OAK RIDGE, Tenn. (WATE) — The Y-12 National Security Complex will take the Introduce a Girl to Engineering event virtual this year to introduce East Tennessee students about careers in engineering.
Through a series of E-Talks, girls in East Tennessee can watch pre-recorded videos with Y-12 employees explaining their day-to-day and answering questions.
Teachers interested must register for the pre-taped videos, then, once registered, E-Talks will automatically be delivered to the email address used when registering and securing ticket.
Introduce a Girl to Engineering is an annual event hosted by Consolidated Nuclear Security at Y-12 National Security Complex.
The focus of the event is to encourage female students from local area schools to pursue careers in science, technology, engineering and mathematics.
Normally, several hundred eighth- through 12th-grade female students from East Tennessee attend the event at Y-12 where they are able to meet and speak with women who work in the engineering field and participate in hands-on activities.
The pandemic has changed that, now the event will go virtual. The recordings feature our employees who support national security by developing innovative solutions in manufacturing technologies, prototyping, safeguards and security, technical computing, and environmental stewardship.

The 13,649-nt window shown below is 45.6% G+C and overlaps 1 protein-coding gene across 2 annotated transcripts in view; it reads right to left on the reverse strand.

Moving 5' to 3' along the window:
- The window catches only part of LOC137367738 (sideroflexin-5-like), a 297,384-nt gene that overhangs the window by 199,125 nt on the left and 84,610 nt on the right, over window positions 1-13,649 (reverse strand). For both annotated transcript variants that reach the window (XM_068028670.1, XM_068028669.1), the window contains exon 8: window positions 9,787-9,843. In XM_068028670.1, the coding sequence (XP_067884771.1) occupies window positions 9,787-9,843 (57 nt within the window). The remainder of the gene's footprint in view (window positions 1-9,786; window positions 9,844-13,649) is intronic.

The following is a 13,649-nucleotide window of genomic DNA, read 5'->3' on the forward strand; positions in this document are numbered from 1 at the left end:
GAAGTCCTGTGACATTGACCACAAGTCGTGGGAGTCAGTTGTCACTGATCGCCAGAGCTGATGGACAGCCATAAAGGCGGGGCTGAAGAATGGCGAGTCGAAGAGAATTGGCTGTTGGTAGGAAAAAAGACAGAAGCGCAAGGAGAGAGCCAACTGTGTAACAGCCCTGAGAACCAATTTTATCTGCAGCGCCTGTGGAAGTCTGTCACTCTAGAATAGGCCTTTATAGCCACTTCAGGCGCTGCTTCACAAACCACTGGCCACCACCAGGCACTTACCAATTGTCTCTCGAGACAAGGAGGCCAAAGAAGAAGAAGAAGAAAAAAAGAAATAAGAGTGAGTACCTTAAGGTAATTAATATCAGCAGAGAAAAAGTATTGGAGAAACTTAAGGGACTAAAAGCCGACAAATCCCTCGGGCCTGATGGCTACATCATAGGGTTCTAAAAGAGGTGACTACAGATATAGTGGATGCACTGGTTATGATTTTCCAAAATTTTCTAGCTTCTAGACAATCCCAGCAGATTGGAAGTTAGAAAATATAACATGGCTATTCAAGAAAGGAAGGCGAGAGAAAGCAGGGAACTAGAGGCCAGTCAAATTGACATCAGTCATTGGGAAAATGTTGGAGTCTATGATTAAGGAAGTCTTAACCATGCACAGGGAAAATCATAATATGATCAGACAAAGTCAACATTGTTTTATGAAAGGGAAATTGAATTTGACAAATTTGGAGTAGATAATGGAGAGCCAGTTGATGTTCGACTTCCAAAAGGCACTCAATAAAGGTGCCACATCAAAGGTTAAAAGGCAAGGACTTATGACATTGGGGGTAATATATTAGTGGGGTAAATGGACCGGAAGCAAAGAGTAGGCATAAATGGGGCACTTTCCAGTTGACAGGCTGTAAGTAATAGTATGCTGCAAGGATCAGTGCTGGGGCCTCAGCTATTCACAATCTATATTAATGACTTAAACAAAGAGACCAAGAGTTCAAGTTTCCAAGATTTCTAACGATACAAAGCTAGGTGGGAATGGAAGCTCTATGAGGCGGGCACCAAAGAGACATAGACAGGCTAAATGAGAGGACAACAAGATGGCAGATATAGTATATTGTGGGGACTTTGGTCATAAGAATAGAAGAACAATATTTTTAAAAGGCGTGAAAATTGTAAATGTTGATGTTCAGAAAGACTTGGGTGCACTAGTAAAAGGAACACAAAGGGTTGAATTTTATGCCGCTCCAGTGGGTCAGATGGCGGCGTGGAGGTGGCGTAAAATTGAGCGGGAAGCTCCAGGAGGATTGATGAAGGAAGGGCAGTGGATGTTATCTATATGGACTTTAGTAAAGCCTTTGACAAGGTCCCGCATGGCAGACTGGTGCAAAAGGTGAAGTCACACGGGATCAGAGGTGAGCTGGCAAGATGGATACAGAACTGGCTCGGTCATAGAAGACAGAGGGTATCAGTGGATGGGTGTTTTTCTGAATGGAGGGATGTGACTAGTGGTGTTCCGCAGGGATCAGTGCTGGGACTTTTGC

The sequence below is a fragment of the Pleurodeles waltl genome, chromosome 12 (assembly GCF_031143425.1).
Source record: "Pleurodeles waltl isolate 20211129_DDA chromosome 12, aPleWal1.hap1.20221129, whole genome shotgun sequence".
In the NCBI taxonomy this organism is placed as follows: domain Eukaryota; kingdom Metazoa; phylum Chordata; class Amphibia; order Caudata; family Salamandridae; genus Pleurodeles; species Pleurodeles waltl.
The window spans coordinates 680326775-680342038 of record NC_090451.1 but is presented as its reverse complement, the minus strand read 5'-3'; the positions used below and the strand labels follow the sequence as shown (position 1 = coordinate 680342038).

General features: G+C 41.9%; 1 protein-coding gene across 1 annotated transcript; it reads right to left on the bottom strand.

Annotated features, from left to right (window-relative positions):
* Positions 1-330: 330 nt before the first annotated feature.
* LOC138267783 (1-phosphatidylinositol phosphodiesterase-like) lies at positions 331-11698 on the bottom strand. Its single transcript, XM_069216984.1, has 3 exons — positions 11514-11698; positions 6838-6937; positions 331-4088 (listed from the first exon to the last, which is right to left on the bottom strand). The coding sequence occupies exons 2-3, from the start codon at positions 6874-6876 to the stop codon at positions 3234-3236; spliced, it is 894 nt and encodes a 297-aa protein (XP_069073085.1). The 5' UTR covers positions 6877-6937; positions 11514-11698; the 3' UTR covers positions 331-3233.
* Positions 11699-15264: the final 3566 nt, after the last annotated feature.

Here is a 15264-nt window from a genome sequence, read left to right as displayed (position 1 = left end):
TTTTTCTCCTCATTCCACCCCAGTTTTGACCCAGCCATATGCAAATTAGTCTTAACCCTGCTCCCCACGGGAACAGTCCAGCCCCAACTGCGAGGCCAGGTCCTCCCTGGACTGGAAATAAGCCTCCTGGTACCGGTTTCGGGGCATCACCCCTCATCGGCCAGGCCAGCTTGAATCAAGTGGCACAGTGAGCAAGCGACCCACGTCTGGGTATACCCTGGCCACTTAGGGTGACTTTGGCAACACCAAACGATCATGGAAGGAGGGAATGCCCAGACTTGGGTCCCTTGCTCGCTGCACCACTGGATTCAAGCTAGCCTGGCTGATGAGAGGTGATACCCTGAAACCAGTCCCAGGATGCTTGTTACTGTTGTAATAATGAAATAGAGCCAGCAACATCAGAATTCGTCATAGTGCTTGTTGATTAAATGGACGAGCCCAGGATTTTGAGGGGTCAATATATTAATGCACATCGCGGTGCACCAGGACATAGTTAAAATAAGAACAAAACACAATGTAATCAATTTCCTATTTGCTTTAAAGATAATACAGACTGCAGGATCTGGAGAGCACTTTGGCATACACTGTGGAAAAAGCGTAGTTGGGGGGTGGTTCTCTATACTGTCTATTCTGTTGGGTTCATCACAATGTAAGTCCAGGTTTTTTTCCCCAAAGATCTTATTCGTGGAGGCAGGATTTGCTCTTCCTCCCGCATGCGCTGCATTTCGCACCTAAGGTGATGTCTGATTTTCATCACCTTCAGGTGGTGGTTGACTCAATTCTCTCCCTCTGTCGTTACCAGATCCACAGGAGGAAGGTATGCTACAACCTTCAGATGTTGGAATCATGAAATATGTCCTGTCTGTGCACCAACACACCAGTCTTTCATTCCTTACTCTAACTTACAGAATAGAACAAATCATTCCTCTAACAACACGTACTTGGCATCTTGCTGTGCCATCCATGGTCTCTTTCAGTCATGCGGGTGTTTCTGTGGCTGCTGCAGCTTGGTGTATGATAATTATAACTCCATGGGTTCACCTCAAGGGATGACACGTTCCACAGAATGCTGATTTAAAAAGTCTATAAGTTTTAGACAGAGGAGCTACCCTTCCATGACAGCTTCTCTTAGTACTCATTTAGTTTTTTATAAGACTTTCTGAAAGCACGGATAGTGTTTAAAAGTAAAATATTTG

Teachers may register to receive E-Talks on Eventbrite, and the event is free.
Additionally, members of Women in Nuclear-Oak Ridge and the Society of Women Engineers will be providing live sessions to some schools via Zoom.
Stories of female engineers at Y-12
Julie Cramer was an intern at Y-12, then graduated from the University of Tennessee with a degree in mechanical engineering, and started working at Y-12 full-time when she graduated.
“My dad got me interested in engineering, I was in high school. I liked math and I liked science, I was a logical thinker,” said Cramer.
The rest, as they say, is history. Now, she’s focused on helping the next generation of female engineers find a love for STEM.
“We want them to see people that look like them, so we want them to talk to female engineers and see what their career path looked like and what their experiences were. So, it’s not something where they’re scared to go into because they’ve never seen anybody do it before,” said Julie Cramer, an engineer at Y-12.
Dena Volovar is a senior vice president of Consolidated Nuclear Security and project director for the Uranium Processing Facility. She oversees the Uranium Processing Facility project.
Volovar has three school-aged daughters, and her husband is an engineer. She says because of that, she’s asked, “How do you deal with raising girls, and what you do?”
To that question she said: “I think the biggest thing I always say is I don’t push anything on them… I look at their interests, and then feed those,” said Volovar.
Volovar said it’s important for women, and all backgrounds, to be represented in STEM.
“If you think about what engineers do, they’re either finding a better way to do something, they’re building something new, or coming up with a new innovation that makes life easier for everyone,” said Volovar.
The Introduce Girls to Engineering event is part of National Engineers Week Feb. 21-27th.